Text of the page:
• J.C.M. Scholten
  • P.M. Van Bodegom
  • J. Vogelaar
  • A. Van Ittersum
  • C.A. Hordijk
  • W. Roelofsen
  • A.J.M. Stams
Acetate is quantitatively the most important substrate for methane production in a freshwater sediment in The Netherlands. In the presence of alternative electron acceptors the conversion of acetate by methanogens was strongly inhibited. By modelling the results, obtained in experiments with and without 13C-labelled acetate, we could show that the competition for acetate between methanogens and sulfate reducers is the main cause of inhibition of methanogenesis in the sediment. Although nitrate led to a complete inhibition of methanogenesis, acetate-utilising nitrate-reducing bacteria hardly competed with methanogens for the available acetate in the presence of nitrate. Most-probable-number enumerations showed that methanogens (2×108 cells cm-3 sediment) and sulfate reducers (2×108 cells cm-3 sediment) were the dominant acetate-utilising organisms in the sediment, while numbers of acetate-utilising nitrate reducers were very low (5×105 cells cm-3 sediment). However, high numbers of sulfide-oxidising nitrate reducers were detected. Denitrification might result in the formation of toxic products. We speculate that the accumulation of low concentrations of NO (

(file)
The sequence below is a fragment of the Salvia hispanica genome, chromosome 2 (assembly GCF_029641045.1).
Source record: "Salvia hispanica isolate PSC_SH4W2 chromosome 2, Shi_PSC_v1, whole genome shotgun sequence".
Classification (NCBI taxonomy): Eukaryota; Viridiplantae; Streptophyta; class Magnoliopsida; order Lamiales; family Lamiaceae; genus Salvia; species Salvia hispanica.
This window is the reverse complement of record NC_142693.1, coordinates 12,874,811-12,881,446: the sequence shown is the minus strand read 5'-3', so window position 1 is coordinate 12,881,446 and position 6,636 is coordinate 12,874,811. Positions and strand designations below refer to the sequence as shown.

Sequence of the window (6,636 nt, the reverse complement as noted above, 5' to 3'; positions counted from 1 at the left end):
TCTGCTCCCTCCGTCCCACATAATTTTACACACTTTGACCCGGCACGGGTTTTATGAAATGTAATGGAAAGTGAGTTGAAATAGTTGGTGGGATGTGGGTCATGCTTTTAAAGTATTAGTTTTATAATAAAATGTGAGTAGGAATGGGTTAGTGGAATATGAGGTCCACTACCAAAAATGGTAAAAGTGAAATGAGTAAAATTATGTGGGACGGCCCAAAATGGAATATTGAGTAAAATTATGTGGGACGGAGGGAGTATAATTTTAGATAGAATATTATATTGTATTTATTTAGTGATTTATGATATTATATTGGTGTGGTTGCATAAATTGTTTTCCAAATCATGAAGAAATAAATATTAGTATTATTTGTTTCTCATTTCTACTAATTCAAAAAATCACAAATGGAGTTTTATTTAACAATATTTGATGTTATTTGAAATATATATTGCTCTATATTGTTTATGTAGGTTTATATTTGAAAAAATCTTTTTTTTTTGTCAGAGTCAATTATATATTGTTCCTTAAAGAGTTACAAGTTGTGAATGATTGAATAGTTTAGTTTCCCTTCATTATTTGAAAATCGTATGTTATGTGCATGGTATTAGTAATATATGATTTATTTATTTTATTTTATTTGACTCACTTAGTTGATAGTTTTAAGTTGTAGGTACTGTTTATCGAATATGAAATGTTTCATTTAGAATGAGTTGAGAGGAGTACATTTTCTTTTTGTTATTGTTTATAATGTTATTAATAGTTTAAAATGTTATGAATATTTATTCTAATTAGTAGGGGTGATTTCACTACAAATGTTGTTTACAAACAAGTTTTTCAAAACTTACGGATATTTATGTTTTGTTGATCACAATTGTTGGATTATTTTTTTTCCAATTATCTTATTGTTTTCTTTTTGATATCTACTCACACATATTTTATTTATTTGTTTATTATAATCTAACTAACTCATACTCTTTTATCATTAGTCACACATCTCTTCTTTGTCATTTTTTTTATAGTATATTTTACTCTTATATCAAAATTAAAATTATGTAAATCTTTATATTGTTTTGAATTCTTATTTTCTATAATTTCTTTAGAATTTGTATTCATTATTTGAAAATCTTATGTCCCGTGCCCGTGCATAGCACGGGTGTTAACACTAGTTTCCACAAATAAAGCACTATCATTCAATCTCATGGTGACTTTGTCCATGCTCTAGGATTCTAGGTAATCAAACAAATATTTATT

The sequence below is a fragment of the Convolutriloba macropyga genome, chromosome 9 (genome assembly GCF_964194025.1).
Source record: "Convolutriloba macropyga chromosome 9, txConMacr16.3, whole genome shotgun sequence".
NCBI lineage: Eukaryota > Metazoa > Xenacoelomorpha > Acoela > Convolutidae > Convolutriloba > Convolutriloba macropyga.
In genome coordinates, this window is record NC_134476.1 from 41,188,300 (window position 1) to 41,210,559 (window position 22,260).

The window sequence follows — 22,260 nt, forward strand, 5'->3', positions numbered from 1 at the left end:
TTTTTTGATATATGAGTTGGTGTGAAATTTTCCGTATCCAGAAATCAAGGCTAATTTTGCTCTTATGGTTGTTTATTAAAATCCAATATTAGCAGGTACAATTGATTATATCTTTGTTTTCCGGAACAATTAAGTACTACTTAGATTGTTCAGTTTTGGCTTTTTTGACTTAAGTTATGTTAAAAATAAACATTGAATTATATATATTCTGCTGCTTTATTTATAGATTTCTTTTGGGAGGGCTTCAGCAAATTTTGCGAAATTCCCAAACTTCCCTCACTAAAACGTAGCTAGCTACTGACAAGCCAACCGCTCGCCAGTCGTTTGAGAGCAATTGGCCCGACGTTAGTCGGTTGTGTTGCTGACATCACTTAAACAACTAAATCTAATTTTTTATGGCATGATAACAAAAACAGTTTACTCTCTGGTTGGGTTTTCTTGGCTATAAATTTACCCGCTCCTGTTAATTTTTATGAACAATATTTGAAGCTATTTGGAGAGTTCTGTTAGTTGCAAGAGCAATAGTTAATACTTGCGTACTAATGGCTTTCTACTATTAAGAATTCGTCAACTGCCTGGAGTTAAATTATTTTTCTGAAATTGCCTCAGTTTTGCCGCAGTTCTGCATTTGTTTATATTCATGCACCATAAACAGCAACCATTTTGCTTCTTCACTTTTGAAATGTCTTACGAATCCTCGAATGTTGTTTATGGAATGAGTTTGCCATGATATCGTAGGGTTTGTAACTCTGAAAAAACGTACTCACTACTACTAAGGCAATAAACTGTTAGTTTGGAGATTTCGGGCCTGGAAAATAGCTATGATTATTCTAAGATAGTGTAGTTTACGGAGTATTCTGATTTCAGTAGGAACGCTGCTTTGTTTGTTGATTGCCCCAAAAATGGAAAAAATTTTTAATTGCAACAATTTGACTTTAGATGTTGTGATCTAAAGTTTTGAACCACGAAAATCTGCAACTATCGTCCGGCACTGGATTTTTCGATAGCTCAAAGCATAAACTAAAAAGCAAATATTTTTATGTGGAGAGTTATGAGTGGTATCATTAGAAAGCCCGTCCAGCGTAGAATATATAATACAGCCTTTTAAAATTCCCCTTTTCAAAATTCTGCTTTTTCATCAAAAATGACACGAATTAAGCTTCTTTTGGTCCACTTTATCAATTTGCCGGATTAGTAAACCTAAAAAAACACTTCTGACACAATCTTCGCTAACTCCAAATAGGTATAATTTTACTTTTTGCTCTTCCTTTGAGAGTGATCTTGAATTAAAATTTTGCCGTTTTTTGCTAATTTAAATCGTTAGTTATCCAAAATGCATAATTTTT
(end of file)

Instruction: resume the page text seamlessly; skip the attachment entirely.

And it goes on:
Original languageEnglish
JournalFEMS Microbiology Ecology
Journal publication date2002

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